Cat scratch disease was first described in 1950 , although manifestations that constitute the disease have been known for over 100 years. Typically lesions may appear at the site of a cat scratch, often from a young kitten, as a papule, pustule or vesicle, followed by fever, regional lymphadenopathy and occasional systemic symptoms. Illness is usually self-limited, resolving in 2–3 months with no treatment. Atypical signs and symptoms occur most often in children and include Parinaud's oculoglandular syndrome (conjunctivitis, conjunctival granulomata with preauricular lymphadenopathy), encephalitis, myelitis, hepatosplenic disease and dissemination [6, 7]. Rarely, splenic CSD may require splenectomy [8, 9]. The clinical resemblance to lymphoma, of splenic abscesses in disseminated CSD such as our patient presented with, has been described .
Laboratory diagnosis of CSD includes appropriate histological findings and detection of serum antibodies to B. henselae by enzyme immunoassay, which has a specificity of up to 95% and sensitivity of 83–95%, when IgM titer is greater than 1:250 [11, 12]. PCR assay of tissue or blood, although not employed routinely, may have high sensitivity and specificity . PCR techniques have been applied to immunofluorescent detection of B. henselae in tissue sections. Although sensitivity of this method has been variable, high specificity of positive samples may be of value when the diagnosis is in question [14, 15]. Recent reports of high sensitivity of immunohistochemistry with monoclonal antibodies to B. henselae, tested on a limited numbers of tissue samples, suggest potential future value . Although well characterized, these techniques are not universally employed .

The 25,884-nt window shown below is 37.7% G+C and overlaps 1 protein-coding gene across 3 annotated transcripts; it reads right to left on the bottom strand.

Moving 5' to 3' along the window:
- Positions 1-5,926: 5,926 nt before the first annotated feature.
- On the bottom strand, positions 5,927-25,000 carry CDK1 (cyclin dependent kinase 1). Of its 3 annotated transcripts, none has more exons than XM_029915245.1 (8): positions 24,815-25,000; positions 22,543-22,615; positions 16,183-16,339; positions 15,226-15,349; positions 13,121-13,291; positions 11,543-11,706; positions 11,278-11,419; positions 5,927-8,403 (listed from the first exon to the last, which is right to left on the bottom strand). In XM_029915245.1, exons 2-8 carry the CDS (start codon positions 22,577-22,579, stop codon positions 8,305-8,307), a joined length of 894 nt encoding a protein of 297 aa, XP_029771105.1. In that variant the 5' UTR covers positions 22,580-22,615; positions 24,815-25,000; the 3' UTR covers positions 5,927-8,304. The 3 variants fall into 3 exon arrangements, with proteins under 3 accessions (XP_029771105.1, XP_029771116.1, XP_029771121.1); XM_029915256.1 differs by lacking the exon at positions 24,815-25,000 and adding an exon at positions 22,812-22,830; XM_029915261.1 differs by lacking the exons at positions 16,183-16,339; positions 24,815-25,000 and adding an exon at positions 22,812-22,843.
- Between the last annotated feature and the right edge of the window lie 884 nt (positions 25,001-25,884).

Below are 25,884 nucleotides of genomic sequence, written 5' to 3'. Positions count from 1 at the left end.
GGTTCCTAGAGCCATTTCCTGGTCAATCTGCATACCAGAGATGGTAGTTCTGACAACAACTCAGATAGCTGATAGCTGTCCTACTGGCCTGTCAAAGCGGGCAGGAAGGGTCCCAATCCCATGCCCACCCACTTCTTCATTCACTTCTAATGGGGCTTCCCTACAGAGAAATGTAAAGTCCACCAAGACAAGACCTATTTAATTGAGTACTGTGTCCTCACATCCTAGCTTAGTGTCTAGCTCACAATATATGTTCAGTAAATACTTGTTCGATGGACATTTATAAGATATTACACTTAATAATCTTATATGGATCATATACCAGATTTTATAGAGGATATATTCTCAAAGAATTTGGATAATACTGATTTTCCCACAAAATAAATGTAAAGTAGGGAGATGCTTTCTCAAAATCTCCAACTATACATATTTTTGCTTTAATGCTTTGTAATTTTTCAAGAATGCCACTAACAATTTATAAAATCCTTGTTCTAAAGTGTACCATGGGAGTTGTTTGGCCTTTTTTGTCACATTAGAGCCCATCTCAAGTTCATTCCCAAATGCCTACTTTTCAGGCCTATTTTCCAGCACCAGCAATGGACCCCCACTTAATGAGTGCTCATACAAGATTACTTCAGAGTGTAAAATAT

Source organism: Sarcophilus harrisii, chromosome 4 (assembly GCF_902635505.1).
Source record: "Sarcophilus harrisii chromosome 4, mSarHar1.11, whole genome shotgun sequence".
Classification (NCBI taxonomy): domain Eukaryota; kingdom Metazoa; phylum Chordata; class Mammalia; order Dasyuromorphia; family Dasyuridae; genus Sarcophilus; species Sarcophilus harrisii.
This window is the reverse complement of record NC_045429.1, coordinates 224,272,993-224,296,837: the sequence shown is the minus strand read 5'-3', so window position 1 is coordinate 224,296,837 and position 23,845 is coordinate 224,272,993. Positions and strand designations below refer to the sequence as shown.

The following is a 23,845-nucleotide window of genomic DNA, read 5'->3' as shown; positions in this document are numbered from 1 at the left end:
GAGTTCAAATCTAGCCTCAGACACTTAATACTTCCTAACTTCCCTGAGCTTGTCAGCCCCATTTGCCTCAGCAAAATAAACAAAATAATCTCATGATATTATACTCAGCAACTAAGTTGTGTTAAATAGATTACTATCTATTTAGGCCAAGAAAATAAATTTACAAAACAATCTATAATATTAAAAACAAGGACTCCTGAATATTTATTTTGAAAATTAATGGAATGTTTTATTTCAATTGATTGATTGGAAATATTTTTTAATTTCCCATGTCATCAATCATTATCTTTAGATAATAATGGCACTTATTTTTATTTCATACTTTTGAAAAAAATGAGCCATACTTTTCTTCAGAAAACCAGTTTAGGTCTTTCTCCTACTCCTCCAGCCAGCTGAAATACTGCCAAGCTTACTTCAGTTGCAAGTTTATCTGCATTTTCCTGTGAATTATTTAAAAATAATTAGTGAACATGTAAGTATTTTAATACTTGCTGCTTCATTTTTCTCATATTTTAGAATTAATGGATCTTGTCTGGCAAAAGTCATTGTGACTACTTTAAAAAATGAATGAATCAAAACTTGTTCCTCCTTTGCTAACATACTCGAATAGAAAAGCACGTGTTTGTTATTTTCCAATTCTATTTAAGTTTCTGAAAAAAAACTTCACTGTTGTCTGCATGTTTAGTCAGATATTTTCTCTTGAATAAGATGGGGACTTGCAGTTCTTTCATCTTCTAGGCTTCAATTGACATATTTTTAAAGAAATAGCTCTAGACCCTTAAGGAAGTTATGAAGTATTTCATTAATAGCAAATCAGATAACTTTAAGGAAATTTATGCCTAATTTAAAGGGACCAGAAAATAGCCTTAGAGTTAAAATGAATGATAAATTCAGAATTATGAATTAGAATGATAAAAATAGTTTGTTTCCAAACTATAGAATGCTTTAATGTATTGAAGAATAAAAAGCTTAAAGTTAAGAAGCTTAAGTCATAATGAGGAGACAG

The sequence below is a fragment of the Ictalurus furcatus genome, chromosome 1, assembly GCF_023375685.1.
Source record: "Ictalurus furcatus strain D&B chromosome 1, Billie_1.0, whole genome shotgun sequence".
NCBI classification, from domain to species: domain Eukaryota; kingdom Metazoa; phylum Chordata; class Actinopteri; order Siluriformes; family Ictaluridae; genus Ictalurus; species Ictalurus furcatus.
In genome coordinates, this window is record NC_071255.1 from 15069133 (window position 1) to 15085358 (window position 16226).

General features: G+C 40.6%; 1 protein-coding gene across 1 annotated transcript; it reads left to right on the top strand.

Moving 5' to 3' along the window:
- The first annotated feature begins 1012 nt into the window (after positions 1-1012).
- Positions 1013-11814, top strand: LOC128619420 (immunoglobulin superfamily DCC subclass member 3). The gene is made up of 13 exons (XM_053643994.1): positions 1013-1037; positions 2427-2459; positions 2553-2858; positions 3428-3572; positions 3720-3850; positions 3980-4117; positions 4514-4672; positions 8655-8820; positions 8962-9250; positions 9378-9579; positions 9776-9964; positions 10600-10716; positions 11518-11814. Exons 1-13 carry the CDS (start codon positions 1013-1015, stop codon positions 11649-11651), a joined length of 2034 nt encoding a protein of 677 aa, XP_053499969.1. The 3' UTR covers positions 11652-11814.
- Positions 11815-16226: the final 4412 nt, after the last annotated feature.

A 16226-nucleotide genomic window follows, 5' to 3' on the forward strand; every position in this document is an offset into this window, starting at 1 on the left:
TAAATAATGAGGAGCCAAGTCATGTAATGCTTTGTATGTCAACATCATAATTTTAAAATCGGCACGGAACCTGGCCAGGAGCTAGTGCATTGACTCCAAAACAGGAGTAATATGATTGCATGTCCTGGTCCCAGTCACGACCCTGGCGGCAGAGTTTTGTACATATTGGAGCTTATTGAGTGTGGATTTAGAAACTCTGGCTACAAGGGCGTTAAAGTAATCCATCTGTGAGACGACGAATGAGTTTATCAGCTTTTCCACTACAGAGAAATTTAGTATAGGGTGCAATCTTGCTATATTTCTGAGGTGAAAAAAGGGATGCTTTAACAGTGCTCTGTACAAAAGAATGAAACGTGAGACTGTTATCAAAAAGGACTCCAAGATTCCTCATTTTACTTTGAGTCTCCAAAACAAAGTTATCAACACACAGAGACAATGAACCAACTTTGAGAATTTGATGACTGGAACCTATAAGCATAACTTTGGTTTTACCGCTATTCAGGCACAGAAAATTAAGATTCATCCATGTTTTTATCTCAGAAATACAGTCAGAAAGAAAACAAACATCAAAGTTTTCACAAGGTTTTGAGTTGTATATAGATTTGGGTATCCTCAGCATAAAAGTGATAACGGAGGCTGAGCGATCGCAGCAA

While the specific factors that permit dissemination of CSD are not known, clinical experience confirms that the host response to B. henselae contributes to the manifestation of disease. This is illustrated by the experience with B. henselae in AIDS patients, where the same pathogen that causes self-limited regional lymphadenopathy in immunocompetent hosts, causes bacillary angiomatosis and peliosis hepatis . However, other immunodeficient states, such as chronic lymphocytic leukemia and T cell lymphoma, can also trigger dissemination of CSD [19, 20]. In fact, the immunomodulatory effects of co-infection with EBV may have been responsible for one case of disseminated CSD .